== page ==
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Shoreham residents file suit over proposed solar farm

Google Earth image of the sod farm in

Google Earth image of the sod farm in Shoreham. Credit: Google Earth

Shoreham residents have filed a lawsuit against LIPA, PSEG Long Island, Brookhaven Town and the developer of a large solar array planned for their neighborhood, saying the 60-acre project lacked proper environmental reviews and that its power contract was invalid.

The suit, filed in state Supreme Court in Riverhead, seeks an immediate halt to development and any power production at the site, which is on a sod farm behind a residential neighborhood and along Route 25A in Shoreham.

The suit has been expected since residents learned of plans for the 50,000-panel solar array this summer.

Many residents, including two LIPA trustees who live in Shoreham, said they were surprised to learn of the project only months before construction was to begin. Residents packed town board meetings seeking to block approvals for the project, but Brookhaven's planning board provided the needed approvals last month.

Opponents of the project say they fear it will depress home values and obscure rural views. Proponents say they prefer a solar array to a mixed development that was planned for the site, but rejected.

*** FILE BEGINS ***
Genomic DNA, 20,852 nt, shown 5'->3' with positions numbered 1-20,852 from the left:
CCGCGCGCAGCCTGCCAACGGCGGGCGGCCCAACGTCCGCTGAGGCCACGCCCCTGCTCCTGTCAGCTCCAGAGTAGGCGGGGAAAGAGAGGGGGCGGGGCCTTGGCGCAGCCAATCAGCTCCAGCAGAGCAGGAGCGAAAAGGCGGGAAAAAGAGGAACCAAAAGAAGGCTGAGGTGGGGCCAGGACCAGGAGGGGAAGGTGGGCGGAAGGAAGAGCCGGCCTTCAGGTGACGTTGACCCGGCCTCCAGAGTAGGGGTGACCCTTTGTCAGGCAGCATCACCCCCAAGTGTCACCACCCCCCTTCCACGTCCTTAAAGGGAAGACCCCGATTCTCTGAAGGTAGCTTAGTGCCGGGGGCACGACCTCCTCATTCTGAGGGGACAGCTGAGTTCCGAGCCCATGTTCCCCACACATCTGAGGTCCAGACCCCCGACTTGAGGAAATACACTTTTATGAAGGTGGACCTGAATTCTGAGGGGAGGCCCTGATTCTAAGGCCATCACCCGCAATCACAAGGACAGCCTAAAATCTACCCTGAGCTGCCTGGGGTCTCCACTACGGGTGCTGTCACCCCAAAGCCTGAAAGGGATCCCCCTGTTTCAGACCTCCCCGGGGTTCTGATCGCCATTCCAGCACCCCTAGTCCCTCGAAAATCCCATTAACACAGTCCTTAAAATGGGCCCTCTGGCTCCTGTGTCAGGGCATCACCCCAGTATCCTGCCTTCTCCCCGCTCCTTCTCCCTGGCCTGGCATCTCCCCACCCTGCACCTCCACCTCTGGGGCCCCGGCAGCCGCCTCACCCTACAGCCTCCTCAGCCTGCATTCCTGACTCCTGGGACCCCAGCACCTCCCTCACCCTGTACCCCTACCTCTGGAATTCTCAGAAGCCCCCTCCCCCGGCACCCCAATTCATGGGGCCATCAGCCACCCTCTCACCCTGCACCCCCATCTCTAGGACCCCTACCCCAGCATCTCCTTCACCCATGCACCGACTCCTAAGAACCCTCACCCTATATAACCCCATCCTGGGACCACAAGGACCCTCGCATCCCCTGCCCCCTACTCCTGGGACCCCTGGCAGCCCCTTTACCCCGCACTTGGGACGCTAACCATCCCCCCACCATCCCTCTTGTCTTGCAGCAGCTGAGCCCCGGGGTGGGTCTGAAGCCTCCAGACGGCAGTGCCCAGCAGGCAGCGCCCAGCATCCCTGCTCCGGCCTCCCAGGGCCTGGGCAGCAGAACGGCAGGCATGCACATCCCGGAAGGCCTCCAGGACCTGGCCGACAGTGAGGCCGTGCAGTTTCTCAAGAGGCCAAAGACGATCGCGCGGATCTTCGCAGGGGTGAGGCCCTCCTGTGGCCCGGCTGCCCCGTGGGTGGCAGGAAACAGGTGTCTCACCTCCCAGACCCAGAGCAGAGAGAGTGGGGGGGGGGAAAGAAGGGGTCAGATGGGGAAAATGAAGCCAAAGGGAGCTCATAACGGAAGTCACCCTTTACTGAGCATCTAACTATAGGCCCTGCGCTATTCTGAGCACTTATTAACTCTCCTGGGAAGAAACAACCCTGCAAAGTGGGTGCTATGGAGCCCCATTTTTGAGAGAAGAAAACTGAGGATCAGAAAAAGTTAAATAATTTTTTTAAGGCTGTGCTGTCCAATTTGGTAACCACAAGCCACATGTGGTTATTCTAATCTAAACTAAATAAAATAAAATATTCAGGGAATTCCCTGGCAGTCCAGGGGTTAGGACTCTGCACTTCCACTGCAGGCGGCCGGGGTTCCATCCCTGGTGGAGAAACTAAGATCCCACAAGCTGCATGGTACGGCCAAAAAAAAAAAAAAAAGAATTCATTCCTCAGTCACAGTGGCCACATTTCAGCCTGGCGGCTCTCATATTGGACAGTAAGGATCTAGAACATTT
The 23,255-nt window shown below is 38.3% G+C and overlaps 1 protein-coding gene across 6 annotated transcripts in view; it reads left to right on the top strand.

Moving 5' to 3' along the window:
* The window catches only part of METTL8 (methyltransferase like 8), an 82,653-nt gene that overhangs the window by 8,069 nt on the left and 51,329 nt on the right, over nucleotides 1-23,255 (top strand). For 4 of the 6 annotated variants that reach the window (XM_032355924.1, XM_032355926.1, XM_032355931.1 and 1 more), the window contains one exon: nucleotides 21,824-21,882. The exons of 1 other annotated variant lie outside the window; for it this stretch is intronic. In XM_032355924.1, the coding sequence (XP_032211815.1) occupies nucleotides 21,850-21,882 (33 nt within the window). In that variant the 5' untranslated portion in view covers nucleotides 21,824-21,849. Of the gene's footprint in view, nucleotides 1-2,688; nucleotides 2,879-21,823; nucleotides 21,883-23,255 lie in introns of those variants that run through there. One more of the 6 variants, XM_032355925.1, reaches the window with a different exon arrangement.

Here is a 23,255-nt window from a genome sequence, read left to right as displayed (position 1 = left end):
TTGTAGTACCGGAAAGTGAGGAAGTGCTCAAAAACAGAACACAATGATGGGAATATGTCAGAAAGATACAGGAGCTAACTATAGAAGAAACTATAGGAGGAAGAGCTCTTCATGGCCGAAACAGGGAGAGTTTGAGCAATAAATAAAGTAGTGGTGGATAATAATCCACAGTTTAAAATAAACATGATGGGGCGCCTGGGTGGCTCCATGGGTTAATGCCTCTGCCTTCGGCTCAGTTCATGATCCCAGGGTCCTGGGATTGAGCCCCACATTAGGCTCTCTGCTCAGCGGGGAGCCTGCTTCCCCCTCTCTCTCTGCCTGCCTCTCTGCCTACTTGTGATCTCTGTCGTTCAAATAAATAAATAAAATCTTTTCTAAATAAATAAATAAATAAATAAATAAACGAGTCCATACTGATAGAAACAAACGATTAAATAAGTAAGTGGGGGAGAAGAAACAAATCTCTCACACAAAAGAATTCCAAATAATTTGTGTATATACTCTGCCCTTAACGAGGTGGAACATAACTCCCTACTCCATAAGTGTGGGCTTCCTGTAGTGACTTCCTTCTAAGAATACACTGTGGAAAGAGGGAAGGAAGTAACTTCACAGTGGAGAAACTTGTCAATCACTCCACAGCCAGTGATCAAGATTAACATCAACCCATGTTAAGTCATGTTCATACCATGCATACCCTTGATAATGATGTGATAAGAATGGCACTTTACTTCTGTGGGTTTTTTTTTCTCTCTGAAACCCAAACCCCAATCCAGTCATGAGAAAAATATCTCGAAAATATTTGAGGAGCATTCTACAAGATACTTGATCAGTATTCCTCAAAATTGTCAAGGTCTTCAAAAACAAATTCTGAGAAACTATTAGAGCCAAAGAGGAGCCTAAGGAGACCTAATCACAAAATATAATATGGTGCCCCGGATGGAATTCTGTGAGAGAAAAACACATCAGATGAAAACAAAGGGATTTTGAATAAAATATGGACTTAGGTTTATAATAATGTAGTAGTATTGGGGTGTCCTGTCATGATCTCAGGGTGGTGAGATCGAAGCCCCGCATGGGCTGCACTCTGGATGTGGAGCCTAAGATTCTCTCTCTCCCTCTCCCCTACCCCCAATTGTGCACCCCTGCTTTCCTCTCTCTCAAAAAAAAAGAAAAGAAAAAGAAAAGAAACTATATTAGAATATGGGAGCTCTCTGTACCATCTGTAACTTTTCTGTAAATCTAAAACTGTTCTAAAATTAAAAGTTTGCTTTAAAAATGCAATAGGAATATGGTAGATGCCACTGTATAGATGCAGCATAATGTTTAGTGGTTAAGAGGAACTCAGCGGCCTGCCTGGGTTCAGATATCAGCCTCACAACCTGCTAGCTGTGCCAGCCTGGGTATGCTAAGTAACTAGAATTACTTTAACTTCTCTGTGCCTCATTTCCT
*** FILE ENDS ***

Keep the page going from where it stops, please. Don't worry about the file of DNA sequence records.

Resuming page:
The suit says the utilities, the town and the solar project developer failed to comply with the State Environmental Quality Review Act, which requires a thorough study of certain projects' environmental impact. The suit also says the project violates the Brookhaven Town code, Pine Barrens guidelines and "LIPA's own standards for power purchase agreements."

The suit seeks a court-ordered injunction to prevent Brookhaven from issuing any needed permits, block LIPA from entering into a contract before it has completed the proper environmental reviews and stop any further activity to develop the project until the court has ruled on its requests.

Fred Eisenbud, the attorney for eight named residents and a group called the Shoreham Wading River Advocates for Justice, said the defendants improperly "allowed the largest solar project"in LIPA's green-energy program "to go forward in a residential neighborhood without doing an environmental review." He also said the Brookhaven Town planning board "ignored significant portions of the law."

Michael Deering, a LIPA spokesman, said the authority hadn't seen the suit and added, "We will review any litigation papers if and when received."

PSEG spokesman Jeff Weir also said the company had not seen the suit and declined to comment.

A Brookhaven Town spokesman declined to comment.

A spokeswoman for sPower, the project's Salt Lake City developer, didn't respond to a request seeking comment.

The suit also names Brookhaven's Planning Board, its Zoning Board of Appeals and two entities tied to sPower: Leavenworth Greenworks and Richwood Greenworks. It also names TED Land Holding.

The Shoreham solar farm was broached briefly during a public hearing on LIPA's 2015 budget. Jeffrey Kagan of Farmingville, the only ratepayer to speak during a day of hearings, urged LIPA to consider solar projects that use rooftops and brownfields rather than farmland or undeveloped woods.

"We'd appreciate if LIPA and PSEG would consider that before allowing these contracts to go through," Kagan said.

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